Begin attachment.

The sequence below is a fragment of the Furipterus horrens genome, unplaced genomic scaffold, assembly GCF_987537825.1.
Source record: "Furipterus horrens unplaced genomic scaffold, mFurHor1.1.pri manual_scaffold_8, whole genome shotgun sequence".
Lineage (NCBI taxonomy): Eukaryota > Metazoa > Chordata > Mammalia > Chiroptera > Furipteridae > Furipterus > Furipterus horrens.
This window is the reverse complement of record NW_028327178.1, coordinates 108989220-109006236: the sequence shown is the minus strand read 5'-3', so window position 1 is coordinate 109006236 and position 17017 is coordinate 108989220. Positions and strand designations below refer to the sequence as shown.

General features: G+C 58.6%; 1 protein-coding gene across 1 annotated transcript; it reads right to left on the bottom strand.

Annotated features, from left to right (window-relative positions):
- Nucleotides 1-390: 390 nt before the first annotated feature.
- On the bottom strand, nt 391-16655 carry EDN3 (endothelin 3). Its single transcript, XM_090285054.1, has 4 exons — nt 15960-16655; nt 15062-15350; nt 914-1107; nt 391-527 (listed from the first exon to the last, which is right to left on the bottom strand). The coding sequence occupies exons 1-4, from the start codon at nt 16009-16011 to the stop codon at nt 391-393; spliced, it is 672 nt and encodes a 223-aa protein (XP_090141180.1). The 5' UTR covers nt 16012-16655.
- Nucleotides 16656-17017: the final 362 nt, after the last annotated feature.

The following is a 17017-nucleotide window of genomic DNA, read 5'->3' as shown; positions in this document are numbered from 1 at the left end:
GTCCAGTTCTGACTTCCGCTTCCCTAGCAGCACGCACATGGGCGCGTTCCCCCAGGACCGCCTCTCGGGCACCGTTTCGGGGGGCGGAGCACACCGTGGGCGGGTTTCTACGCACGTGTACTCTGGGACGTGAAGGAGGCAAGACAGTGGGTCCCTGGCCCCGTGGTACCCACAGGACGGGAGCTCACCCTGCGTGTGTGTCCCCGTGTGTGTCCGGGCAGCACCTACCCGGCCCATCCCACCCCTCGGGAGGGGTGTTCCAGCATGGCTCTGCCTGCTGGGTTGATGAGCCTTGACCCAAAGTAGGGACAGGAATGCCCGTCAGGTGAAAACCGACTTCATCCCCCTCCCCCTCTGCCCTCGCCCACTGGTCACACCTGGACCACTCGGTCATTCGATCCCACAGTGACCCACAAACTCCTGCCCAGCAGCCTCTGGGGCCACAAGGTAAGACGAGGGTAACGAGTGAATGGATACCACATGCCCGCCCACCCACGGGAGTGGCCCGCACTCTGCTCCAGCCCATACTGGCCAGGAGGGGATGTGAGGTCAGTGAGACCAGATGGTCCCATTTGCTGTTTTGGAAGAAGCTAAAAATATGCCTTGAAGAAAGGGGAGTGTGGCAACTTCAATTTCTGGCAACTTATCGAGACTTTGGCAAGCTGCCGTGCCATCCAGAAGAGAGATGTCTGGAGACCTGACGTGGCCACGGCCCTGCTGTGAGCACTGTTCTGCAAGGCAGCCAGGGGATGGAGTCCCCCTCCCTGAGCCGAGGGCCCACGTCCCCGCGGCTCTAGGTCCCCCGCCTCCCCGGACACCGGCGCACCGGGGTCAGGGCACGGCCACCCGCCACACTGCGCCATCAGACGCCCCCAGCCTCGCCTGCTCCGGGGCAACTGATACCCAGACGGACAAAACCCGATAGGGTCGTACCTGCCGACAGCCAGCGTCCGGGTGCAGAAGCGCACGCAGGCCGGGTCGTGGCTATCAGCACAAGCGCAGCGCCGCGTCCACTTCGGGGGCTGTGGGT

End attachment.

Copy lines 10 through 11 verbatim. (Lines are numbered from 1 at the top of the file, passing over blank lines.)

The following is a 17017-nucleotide window of genomic DNA, read 5'->3' as shown; positions in this document are numbered from 1 at the left end:
GTCCAGTTCTGACTTCCGCTTCCCTAGCAGCACGCACATGGGCGCGTTCCCCCAGGACCGCCTCTCGGGCACCGTTTCGGGGGGCGGAGCACACCGTGGGCGGGTTTCTACGCACGTGTACTCTGGGACGTGAAGGAGGCAAGACAGTGGGTCCCTGGCCCCGTGGTACCCACAGGACGGGAGCTCACCCTGCGTGTGTGTCCCCGTGTGTGTCCGGGCAGCACCTACCCGGCCCATCCCACCCCTCGGGAGGGGTGTTCCAGCATGGCTCTGCCTGCTGGGTTGATGAGCCTTGACCCAAAGTAGGGACAGGAATGCCCGTCAGGTGAAAACCGACTTCATCCCCCTCCCCCTCTGCCCTCGCCCACTGGTCACACCTGGACCACTCGGTCATTCGATCCCACAGTGACCCACAAACTCCTGCCCAGCAGCCTCTGGGGCCACAAGGTAAGACGAGGGTAACGAGTGAATGGATACCACATGCCCGCCCACCCACGGGAGTGGCCCGCACTCTGCTCCAGCCCATACTGGCCAGGAGGGGATGTGAGGTCAGTGAGACCAGATGGTCCCATTTGCTGTTTTGGAAGAAGCTAAAAATATGCCTTGAAGAAAGGGGAGTGTGGCAACTTCAATTTCTGGCAACTTATCGAGACTTTGGCAAGCTGCCGTGCCATCCAGAAGAGAGATGTCTGGAGACCTGACGTGGCCACGGCCCTGCTGTGAGCACTGTTCTGCAAGGCAGCCAGGGGATGGAGTCCCCCTCCCTGAGCCGAGGGCCCACGTCCCCGCGGCTCTAGGTCCCCCGCCTCCCCGGACACCGGCGCACCGGGGTCAGGGCACGGCCACCCGCCACACTGCGCCATCAGACGCCCCCAGCCTCGCCTGCTCCGGGGCAACTGATACCCAGACGGACAAAACCCGATAGGGTCGTACCTGCCGACAGCCAGCGTCCGGGTGCAGAAGCGCACGCAGGCCGGGTCGTGGCTATCAGCACAAGCGCAGCGCCGCGTCCACTTCGGGGGCTGTGGGT